Extensive Support for the CTBT during the first day of the NPT Review Conference

“I wish to inform the present august assembly that Indonesia is initiating the process of the ratification of the Comprehensive Nuclear-Test-Ban Treaty (CTBT),” Marty Natalegawa, Indonesia’s Minister of Foreign Affairs, told  the Non-Proliferation Treaty (NPT) Review Conference on its first day on 3 May 2010 [statement]. “It is our fervent hope that this further demonstration of our commitment to the nuclear disarmament and non-proliferation agenda will encourage other countries that have not ratified the Treaty, to do the same,” Natalegawa added.

Marty Natalegawa, Indonesia’s Minister of Foreign Affairs. Photo: UN.

UN Secretary-General welcomes Indonesia’s announcement

“Let me warmly welcome the announcement of Indonesia that it will soon ratify the Treaty. I urge others to follow suit,” said UN Secretary-General Ban Ki-moon [statement]. “Ever since 1999, when I was chairperson of the Preparatory Commission for the Comprehensive Nuclear-Test-Ban Treaty – CTBT – I have strongly advocated for early entry into force of this key instrument,” he added.

The Non-Proliferation Treaty (NPT) Review Conference takes place in New York, 3-28 May 2010.

Annex 2 States urged to ratify the Treaty

The CTBT has been ratified by 151 States and signed by 182. China, the Democratic People’s Republic of Korea, Egypt, India, Indonesia, the Islamic Republic of Iran, Israel, Pakistan and the United States still have to ratify the Treaty for it to enter into force. Another 35 States have either not yet signed (10 States) or not yet ratified (25 States). “I urge the nine remaining Annex 2 States to ratify the Treaty immediately and unconditionally,” said Micheál Martin, Ireland’s Minister for Foreign Affairs [statement].

UN Secretary-General Ban Ki-moon. Photo: UN.

United States restates its commitment to ratify

“We have made a commitment to ratify the CTBT,” said Hillary Clinton, the U.S. Secretary of State [statement], reaffirming U.S. President Barack Obama’s pledge to  “immediately and aggressively pursue U.S. ratification of the CTBT” during his historic speech in Prague in April 2009. At the NPT Review Conference, Brazil [statement], Bulgaria [statement] and Spain [statement] welcomed the renewed pledge of the U.S. administration.

U.S. Secretary of State Hillary Clinton. Photo: AP.

Article XIV process coordinator call for practical measures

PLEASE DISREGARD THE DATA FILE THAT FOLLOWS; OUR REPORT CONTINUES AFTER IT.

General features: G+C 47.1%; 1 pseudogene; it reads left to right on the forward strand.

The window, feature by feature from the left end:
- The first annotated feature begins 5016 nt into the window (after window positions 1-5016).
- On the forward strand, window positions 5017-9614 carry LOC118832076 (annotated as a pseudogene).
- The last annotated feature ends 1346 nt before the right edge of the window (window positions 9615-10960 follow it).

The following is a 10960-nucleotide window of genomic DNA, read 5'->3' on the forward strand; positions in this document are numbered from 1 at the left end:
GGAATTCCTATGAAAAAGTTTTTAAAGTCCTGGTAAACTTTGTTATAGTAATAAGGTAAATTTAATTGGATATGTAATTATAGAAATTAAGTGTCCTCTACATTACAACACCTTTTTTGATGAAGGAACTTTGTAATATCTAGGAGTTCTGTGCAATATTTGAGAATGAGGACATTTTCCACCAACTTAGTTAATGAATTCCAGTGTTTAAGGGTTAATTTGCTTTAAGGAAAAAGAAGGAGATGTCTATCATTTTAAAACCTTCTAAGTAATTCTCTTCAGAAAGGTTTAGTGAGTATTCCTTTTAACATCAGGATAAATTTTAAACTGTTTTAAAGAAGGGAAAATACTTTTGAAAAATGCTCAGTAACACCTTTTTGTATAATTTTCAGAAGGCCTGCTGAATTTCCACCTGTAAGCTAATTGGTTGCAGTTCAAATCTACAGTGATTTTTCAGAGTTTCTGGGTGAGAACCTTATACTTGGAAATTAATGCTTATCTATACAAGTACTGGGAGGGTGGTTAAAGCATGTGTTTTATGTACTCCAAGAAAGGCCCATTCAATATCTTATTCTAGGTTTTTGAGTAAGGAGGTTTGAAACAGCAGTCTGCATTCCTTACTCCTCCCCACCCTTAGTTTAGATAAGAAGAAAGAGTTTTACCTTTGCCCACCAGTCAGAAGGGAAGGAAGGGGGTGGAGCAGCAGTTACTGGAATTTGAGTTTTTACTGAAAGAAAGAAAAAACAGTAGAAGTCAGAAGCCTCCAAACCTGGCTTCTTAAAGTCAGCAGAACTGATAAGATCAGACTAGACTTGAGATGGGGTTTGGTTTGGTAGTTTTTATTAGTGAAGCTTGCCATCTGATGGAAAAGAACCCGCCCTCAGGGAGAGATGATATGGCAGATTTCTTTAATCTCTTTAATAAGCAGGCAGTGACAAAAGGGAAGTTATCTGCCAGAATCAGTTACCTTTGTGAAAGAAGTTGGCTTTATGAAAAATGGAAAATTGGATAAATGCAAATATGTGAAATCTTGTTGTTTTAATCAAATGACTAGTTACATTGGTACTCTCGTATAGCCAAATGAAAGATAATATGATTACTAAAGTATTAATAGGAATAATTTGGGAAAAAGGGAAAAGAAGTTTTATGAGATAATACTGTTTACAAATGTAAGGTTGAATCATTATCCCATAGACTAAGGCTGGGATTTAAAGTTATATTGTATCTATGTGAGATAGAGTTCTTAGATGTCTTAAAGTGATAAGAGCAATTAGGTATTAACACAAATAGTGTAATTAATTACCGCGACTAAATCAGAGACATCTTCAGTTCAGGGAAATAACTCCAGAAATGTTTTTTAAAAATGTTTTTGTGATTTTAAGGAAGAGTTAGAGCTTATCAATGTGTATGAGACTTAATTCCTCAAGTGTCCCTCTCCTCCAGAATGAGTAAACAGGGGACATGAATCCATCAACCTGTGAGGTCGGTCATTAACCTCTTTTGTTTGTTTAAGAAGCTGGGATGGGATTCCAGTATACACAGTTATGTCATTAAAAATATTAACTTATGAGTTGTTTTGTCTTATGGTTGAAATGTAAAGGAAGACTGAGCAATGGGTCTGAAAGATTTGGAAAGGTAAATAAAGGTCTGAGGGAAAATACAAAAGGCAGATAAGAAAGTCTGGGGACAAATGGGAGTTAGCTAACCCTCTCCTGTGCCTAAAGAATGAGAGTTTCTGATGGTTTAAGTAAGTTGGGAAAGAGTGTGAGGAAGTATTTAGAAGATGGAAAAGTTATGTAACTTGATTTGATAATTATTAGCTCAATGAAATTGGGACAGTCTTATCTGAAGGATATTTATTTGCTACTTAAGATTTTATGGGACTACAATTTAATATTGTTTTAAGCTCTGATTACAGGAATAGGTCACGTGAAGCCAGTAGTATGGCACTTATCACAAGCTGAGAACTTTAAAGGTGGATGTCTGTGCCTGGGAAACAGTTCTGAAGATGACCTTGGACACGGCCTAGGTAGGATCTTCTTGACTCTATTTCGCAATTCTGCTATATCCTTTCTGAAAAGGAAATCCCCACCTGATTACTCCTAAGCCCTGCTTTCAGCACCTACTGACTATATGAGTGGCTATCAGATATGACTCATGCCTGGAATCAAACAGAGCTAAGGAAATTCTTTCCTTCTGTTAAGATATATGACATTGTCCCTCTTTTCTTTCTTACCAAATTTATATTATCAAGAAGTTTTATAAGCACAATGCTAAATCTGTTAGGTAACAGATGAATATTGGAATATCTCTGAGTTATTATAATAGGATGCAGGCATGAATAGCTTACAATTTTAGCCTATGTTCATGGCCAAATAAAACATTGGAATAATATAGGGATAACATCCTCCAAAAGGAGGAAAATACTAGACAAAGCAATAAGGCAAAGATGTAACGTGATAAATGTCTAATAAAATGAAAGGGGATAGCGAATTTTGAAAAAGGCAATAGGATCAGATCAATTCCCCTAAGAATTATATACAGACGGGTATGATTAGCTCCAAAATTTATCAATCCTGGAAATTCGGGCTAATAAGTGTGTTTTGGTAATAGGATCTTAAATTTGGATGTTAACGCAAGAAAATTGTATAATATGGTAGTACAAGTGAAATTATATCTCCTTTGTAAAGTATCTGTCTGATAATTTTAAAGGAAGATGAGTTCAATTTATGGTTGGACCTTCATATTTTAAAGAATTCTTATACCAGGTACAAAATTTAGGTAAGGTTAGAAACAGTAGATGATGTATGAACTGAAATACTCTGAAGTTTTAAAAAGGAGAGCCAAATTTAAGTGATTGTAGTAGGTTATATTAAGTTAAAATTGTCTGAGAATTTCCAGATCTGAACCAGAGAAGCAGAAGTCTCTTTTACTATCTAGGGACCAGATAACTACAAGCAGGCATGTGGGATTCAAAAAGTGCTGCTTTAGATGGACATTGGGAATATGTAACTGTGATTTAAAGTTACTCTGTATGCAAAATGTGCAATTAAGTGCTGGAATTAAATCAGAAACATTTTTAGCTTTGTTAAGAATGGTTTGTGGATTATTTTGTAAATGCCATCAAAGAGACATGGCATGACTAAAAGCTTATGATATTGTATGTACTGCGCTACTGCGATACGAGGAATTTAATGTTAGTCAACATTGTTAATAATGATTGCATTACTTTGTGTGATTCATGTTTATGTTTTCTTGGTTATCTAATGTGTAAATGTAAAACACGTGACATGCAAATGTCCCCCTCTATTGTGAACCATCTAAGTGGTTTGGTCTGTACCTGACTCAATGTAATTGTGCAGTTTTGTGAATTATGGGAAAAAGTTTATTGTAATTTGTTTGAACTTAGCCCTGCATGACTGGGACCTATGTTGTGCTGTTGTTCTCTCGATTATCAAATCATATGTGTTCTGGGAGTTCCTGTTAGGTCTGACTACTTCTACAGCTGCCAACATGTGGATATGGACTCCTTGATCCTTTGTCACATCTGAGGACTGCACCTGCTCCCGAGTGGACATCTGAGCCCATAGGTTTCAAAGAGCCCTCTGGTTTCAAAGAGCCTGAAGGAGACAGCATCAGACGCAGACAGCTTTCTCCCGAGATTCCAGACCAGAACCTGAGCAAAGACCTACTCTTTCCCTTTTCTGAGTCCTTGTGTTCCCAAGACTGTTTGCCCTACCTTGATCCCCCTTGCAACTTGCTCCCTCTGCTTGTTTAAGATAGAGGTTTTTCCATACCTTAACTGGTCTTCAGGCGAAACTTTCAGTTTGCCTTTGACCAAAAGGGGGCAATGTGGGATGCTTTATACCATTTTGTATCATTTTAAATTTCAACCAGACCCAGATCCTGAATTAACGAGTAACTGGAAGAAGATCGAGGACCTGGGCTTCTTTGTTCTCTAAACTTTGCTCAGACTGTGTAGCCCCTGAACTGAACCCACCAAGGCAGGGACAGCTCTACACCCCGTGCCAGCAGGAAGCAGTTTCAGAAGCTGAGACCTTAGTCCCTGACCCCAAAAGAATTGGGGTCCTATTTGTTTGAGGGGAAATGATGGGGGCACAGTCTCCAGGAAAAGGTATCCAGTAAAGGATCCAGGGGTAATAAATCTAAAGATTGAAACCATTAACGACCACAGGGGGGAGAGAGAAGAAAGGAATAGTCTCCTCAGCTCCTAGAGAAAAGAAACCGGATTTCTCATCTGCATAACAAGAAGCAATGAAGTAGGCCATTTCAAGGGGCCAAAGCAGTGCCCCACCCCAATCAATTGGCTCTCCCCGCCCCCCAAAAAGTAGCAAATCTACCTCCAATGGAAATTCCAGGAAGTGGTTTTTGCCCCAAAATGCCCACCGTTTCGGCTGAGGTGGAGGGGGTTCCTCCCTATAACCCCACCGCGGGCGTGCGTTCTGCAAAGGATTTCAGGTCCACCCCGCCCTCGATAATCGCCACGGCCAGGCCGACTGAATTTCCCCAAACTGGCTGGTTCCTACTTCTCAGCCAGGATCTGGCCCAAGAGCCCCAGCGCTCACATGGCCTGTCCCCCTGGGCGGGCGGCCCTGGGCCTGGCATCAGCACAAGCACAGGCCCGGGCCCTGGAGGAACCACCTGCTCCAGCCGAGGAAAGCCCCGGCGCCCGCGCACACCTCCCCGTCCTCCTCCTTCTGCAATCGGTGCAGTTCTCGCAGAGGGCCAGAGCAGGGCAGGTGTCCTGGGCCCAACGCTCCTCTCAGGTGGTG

“As coordinator with France on the implementation of the Final Declaration of the Article XIV conference, held last year in New York, Morocco reiterates its call for practical measures to ensure an early entry into force of the CTBT,” said Taib Fassi Fihri, Morocco’s Minister of Foreign Affairs [statement]. In order to build upon the commitments enumerated in the Final Declaration , France and Morocco are working together at international summits and regional conferences to promote and coordinate outreach activities for the Treaty, and invite other States to do the same.

Taib Fassi Fihri, Morocco’s Minister of Foreign Affairs. Photo: UN.

Conference urged to support the CTBT

The European Union [statement], Austria [statement], Australia [statement] and the Philippines urged action to promote the Treaty’s entry into force. “The CTBT is a crucial complement to the NPT. It must come into force. This is one of the 13 Practical Steps agreed upon by during the 2000 Review Conference, and this Review Conference must support the drive towards this critical objective,” Alberto Romulo, Secretary of Foreign Affairs of the Philippines, told the gathered diplomats and high officials [statement].

Alberto Romulo, Secretary of Foreign Affairs of the Philippines, meeting Marty Natalegawa, Indonesia’s Minister of Foreign Affairs. Photo: Philippines.

Time to deliver, concludes UN Secretary-General

“Many countries have shown great leadership – those that have abolished nuclear weapons, those that have established nuclear-weapon-free zones, and those that have reduced arsenals. I challenge you to go further still. I challenge you to take the steps, today, that will set the stage for a break-through tomorrow. We need more examples of what can be achieved -- not more excuses for why it is not possible. Now is our time to deliver on one of the deepest aspirations of humankind, and one of the founding resolutions of this Organization,” concluded the UN Secretary-General Ban Ki-moon. “It is in your hands. I count on your leadership and commitment.”

Micheál Martin, Ireland’s Minister for Foreign Affairs. Photo: UN.